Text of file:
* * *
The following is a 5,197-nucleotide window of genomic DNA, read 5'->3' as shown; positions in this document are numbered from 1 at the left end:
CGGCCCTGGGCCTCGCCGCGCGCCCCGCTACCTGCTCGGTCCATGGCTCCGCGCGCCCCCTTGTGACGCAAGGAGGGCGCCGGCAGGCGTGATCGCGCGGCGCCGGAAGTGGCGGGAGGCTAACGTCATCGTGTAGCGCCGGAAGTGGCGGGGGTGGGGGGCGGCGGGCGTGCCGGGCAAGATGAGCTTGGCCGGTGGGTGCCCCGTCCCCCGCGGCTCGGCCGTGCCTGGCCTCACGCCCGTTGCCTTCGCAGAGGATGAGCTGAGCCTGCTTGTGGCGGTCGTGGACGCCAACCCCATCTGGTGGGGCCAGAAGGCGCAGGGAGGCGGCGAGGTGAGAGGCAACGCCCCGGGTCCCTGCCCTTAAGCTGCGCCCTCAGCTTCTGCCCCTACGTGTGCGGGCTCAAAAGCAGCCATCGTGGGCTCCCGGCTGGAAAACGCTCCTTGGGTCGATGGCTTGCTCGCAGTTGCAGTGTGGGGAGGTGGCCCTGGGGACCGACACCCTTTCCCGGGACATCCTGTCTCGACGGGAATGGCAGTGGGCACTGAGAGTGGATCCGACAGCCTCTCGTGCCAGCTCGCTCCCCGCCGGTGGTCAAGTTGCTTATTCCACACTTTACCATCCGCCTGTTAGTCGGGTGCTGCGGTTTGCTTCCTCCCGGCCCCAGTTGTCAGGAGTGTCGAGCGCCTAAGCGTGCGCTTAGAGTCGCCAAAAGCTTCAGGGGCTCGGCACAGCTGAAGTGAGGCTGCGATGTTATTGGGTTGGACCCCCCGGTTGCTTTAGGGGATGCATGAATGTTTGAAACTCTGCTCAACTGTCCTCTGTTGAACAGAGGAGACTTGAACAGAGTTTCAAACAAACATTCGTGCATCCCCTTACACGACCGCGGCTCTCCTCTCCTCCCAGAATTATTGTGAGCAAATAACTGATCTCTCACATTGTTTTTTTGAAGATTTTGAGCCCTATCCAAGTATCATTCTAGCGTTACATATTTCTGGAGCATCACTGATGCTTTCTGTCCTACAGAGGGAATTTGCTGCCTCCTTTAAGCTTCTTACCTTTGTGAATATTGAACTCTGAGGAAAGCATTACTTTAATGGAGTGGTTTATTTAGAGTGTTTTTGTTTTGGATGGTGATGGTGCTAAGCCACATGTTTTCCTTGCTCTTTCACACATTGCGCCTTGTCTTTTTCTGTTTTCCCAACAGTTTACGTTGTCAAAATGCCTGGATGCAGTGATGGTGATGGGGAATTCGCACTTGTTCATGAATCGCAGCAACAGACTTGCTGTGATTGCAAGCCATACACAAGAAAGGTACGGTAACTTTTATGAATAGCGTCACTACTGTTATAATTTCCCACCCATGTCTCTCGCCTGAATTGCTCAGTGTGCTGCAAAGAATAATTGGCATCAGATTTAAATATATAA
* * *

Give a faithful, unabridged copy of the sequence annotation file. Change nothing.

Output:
The following is a 5,197-nucleotide window of genomic DNA, read 5'->3' as shown; positions in this document are numbered from 1 at the left end:
CGGCCCTGGGCCTCGCCGCGCGCCCCGCTACCTGCTCGGTCCATGGCTCCGCGCGCCCCCTTGTGACGCAAGGAGGGCGCCGGCAGGCGTGATCGCGCGGCGCCGGAAGTGGCGGGAGGCTAACGTCATCGTGTAGCGCCGGAAGTGGCGGGGGTGGGGGGCGGCGGGCGTGCCGGGCAAGATGAGCTTGGCCGGTGGGTGCCCCGTCCCCCGCGGCTCGGCCGTGCCTGGCCTCACGCCCGTTGCCTTCGCAGAGGATGAGCTGAGCCTGCTTGTGGCGGTCGTGGACGCCAACCCCATCTGGTGGGGCCAGAAGGCGCAGGGAGGCGGCGAGGTGAGAGGCAACGCCCCGGGTCCCTGCCCTTAAGCTGCGCCCTCAGCTTCTGCCCCTACGTGTGCGGGCTCAAAAGCAGCCATCGTGGGCTCCCGGCTGGAAAACGCTCCTTGGGTCGATGGCTTGCTCGCAGTTGCAGTGTGGGGAGGTGGCCCTGGGGACCGACACCCTTTCCCGGGACATCCTGTCTCGACGGGAATGGCAGTGGGCACTGAGAGTGGATCCGACAGCCTCTCGTGCCAGCTCGCTCCCCGCCGGTGGTCAAGTTGCTTATTCCACACTTTACCATCCGCCTGTTAGTCGGGTGCTGCGGTTTGCTTCCTCCCGGCCCCAGTTGTCAGGAGTGTCGAGCGCCTAAGCGTGCGCTTAGAGTCGCCAAAAGCTTCAGGGGCTCGGCACAGCTGAAGTGAGGCTGCGATGTTATTGGGTTGGACCCCCCGGTTGCTTTAGGGGATGCATGAATGTTTGAAACTCTGCTCAACTGTCCTCTGTTGAACAGAGGAGACTTGAACAGAGTTTCAAACAAACATTCGTGCATCCCCTTACACGACCGCGGCTCTCCTCTCCTCCCAGAATTATTGTGAGCAAATAACTGATCTCTCACATTGTTTTTTTGAAGATTTTGAGCCCTATCCAAGTATCATTCTAGCGTTACATATTTCTGGAGCATCACTGATGCTTTCTGTCCTACAGAGGGAATTTGCTGCCTCCTTTAAGCTTCTTACCTTTGTGAATATTGAACTCTGAGGAAAGCATTACTTTAATGGAGTGGTTTATTTAGAGTGTTTTTGTTTTGGATGGTGATGGTGCTAAGCCACATGTTTTCCTTGCTCTTTCACACATTGCGCCTTGTCTTTTTCTGTTTTCCCAACAGTTTACGTTGTCAAAATGCCTGGATGCAGTGATGGTGATGGGGAATTCGCACTTGTTCATGAATCGCAGCAACAGACTTGCTGTGATTGCAAGCCATACACAAGAAAGGTACGGTAACTTTTATGAATAGCGTCACTACTGTTATAATTTCCCACCCATGTCTCTCGCCTGAATTGCTCAGTGTGCTGCAAAGAATAATTGGCATCAGATTTAAATATATAA